I’m sure there’s no end to the requests that they receive, which is why I was so grateful to the businesses that were more than happy to donate money, gift cards or products to the Family Fun Fair at my son’s school.

Even before my son started school, when I saw a sign of support for a local school or charity, I was happier to shop there. I appreciate it when they post thank you notes from schools and charities that they support on their community wall. The value in the contribution isn’t purely altruistic, but serves to let you know they are a member of the community. When I approached businesses for the Fun Fair, I largely went to places I personally frequent. That being said, seeing all the different businesses that contributed will make me more inclined to give them my business in the future.

Thanks to the efforts of the fundraising committee, over 250 local businesses to contributed cash, products and services. This included restaurants, kids’ activities, and real estate agents to retailers and fitness studios. Combined with personal and corporate donations, ticket sales AND amazing weather, we successfully raised over $10,000 that day. Not bad for the school’s third year running the event!

We do our best to promote their support at the fair to give them the attention they deserve. This year I started a Twitter thank you campaign to show our appreciation for some of our sponsors. I even received recognition for being the ‘Lucky Twitter social’ winner from one of the sponsors. It was so much fun interacting with our sponsors on Twitter, I plan to do more next year!

When you give your time, everyone wins!

Volunteer quote


“When you are healthy and have energy that is when you can give back.” This is what someone told me when we were talking about his involvement in designing, and volunteering for a patient peer support program. He had gone through extensive treatment for a chronic illness and wanted to help others who are just starting down the same difficult healing journey.

Volunteers are amazing people, they give so much of themselves without any expectations for something in return. They touch the lives of so many people, with a spirit that will be remembered by each person. But they do get something in return – a connection to others, the gratification of helping someone, and a sense of accomplishment.

According to Volunteer Canada, only 13% of Canadians have never volunteered and 44% of Canadians volunteered close to 2 billion hours in 2013. This is truly something to celebrate! Of course, this number varies by age group, as do the benefits and the reasons for volunteering.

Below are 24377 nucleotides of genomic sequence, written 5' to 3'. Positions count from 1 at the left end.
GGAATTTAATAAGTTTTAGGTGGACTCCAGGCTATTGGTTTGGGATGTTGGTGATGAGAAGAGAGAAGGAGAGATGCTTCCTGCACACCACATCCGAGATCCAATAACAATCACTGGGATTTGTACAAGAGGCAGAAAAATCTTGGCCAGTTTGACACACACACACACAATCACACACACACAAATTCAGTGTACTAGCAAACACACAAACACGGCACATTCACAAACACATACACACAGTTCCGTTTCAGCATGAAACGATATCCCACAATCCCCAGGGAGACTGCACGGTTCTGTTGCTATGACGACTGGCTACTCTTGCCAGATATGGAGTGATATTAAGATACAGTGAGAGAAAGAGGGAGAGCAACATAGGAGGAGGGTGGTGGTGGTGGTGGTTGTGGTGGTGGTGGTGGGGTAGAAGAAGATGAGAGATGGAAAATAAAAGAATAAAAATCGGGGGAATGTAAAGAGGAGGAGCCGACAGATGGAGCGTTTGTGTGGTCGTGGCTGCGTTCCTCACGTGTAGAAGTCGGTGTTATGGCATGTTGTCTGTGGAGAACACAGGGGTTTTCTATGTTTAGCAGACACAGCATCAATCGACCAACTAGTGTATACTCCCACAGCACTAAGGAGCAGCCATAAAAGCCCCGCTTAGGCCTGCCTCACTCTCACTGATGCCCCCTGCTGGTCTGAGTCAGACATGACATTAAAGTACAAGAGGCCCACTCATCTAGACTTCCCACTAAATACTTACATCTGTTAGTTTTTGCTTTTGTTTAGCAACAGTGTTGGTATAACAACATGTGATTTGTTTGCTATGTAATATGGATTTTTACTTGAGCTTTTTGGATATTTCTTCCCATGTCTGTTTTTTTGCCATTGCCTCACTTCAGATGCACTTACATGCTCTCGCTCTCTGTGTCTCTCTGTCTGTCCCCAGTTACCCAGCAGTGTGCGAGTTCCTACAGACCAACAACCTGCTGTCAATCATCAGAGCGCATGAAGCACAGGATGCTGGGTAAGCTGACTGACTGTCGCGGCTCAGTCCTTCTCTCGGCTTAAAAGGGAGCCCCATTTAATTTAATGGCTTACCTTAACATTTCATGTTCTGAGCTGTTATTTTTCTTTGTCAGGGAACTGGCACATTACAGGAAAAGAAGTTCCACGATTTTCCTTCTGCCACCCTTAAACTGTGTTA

With mandatory volunteer service for high school students, you may think that this group does the minimum hours to meet the requirements for their diploma. However, they are more engaged, doing 44% more hours than mandated. There are many reasons for this, from needing to develop skills and experience to networking. This is important in a highly competitive job market. However, when you look at the breadth of issues this group supports, it shows that they are active both in their community and are global citizens which could continue into their university years and beyond.

The promotion of lifelong volunteering has been aided by workplace volunteer programs which gives employees opportunities to support charities either with paid volunteer days off or during working hours. Many of Canada’s major corporations now have volunteer programs that encourage staff to volunteer for a charity of their choice or to participate in a corporate initiative. These programs aim to increase employee engagement and loyalty while supporting a worthwhile cause.

I would say that people raising families naturally focus on the needs of their families by volunteering for their children’s school or related causes – when they find the time! This has its own set of motivations and benefits including helping their children succeed, connecting with other parents and helping to build up the community.

Seniors are certainly a major force when it comes to volunteering, contributing 39% of all hours. They embody the spirit of volunteering, giving where they can to make a difference through their compassion and touch many lives with caring and kindness. You only have to look at your local hospital to see how much seniors volunteer. While most people only see them at the information desks and gift shops, what they don’t realize is that they provide support to patients in all areas of the hospital.

If you want to touch the past, touch a rock. If you want to touch the present, touch a flower. If you want to touch the future, touch a life.

— Unknown

Note: All statistics come from Volunteer Canada

What do you support?

Charitable giving-word-cloud

Did you know that there are over 170,000 charitable and non-profit organizations in Canada and 85,000 of these are registered charities? (source: Imagine Canada.) This means there are many organizations looking for support and many more ways to support them.

But why should we support charities? They are part of our social fabric providing programs and services that are not covered government. They give us the chance to give back to our communities, show compassion for those in need and support causes with which we have a personal connection.

So what speaks to you? Why do you give?

My charitable giving has changed over my lifetime and the ways in which I support charities. And it is always a reflection of my involvement in my community. From participating in fundraising in my youth; to attending events early in my career; to payroll giving; and coming full circle to fundraising once again.